– – – The patient’s Covid-19 result isn’t back yet, but they have to assume she has the infection, given the fever and breathing difficulties. She lies in a side-room, conscious, panting, waiting. The young doctor and a single nurse don their personal protection equipment – gloves, apron, surgical mask. The doctor, a trainee, three years out of med school, cannot stop himself flattening the surgical mask to his face. He inhales, and cannot help visualising infectious particles in the air. He doesn’t want to be here. He doesn’t want to breathe the virus in, he doesn’t want to take it home. The nurse is waiting. But he, the doctor, is reluctant to enter. Yet he must. He cannot excuse himself. It is his duty. – – –
Healthcare workers (HCW) are worried, and some are afraid (as this testimony confirms). But very few will refuse to see patients, even though many if not all would rather not. The Covid-19 pandemic is the first time for generations that HCW in the UK have felt endangered on a large scale. The HCW’s duty to care during epidemics of dangerous infectious disease has long been a subject of inquiry, and many of the conclusions drawn appear relevant to today’s great challenge. In this post I am going to summarise a few stand out papers.
Going back to 1980’s, a fascinating paper in by Zuger et al in JAMA (1987) recount the behaviour of doctors during historical epidemics, from Athenian plagues to HIV. It starts with an apparently hyperbolic analysis (given the progress we have made in anti-retroviral treatment) – ‘Beneath all its layered horrors, the acquired immunodeficiency syndrome (AIDS) epidemic—that Pandora’s box of the 20th century—has left us with one small gift. It has forced our attention toward issues that, over the last century, we have grown unaccustomed to facing; it is making us relearn lessons we had almost forgotten.’
We ‘relearn’ that ‘Galen himself had admitted to fleeing from Rome when plague struck that city in 166 AD’, and that ‘nearly all physicians withdrew out of fear and terror’ during a Venetian plague. During the Great Plague of London in 1665, ‘Great was the reproach thrown on those physicians who left their patients during the sickness, and now they came to town again nobody cared to employ them. They were called deserters…’ (Daniel Defoe). The paper goes on the explore the different ethical constructions that may underpin a modern HCW’s behaviour – ‘rights’ based, ‘contract’ based or ‘virtue’ based.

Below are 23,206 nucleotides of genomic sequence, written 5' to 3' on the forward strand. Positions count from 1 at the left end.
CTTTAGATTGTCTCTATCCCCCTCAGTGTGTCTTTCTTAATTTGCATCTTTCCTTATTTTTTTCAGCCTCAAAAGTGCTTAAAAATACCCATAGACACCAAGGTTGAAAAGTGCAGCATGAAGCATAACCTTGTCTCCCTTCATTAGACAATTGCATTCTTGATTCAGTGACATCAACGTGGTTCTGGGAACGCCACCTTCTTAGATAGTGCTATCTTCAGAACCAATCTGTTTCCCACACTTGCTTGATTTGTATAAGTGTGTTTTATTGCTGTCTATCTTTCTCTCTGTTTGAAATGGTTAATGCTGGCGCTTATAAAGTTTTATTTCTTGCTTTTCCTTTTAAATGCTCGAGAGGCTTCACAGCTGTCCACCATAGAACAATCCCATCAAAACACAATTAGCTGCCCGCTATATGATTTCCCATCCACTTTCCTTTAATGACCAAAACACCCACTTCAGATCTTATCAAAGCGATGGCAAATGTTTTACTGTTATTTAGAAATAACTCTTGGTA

The virtue-based approach is the one we are accustomed to apply in modern medicine, and is described as ‘an ethic of virtue requires a virtuous moral agent whose character can be nurtured and trained and who can be held morally accountable for his/her actions’. It ‘mandates, as well, that because of their prior voluntary commitment to the professio of healing, physicians are obliged to undertake the officia of caring for these patients. Individual physicians who decline to perform these officia are falling short of an excellence in practice implicit in their professional commitment.’
Daniel Sokol, a barrister and ethicist who will be well known to readers of the BMJ, wrote directly to this topic in 2006, shortly after Severe Acute Respiratory Syndrome (SARS, caused by SARS-COV) had killed over 700 people in 17 countries, with an estimated 9% fatality rate. Sokol conceded that a HCW, ‘by accepting a post, is usually aware of the perils of treating infected patients’ and ‘by entering into a specialty, doctors implicitly consent to a range of risks and responsibilities associated with the job.’ This suggests that HCW make a deal early in their careers, aware that they will be exposed to certain risks, analogous perhaps to risks encountered in other jobs such as diving, flying, the armed forces, or law enforcement. However, ‘the appearance of an exotic, highly virulent disease […] challenges […] their interpretation of the duty of care, in particular, its limits.’ He differentiates between different types of HCW, for instance the infectious disease specialist and the dermatologist: the former, one can argue, has made a conscious decision to study and treat diseases that are inherently more dangerous. We are happy to accept the dangers of being with ill people in general, but grow uncomfortable when approaching the ‘the outer limit of acceptable personal risk’.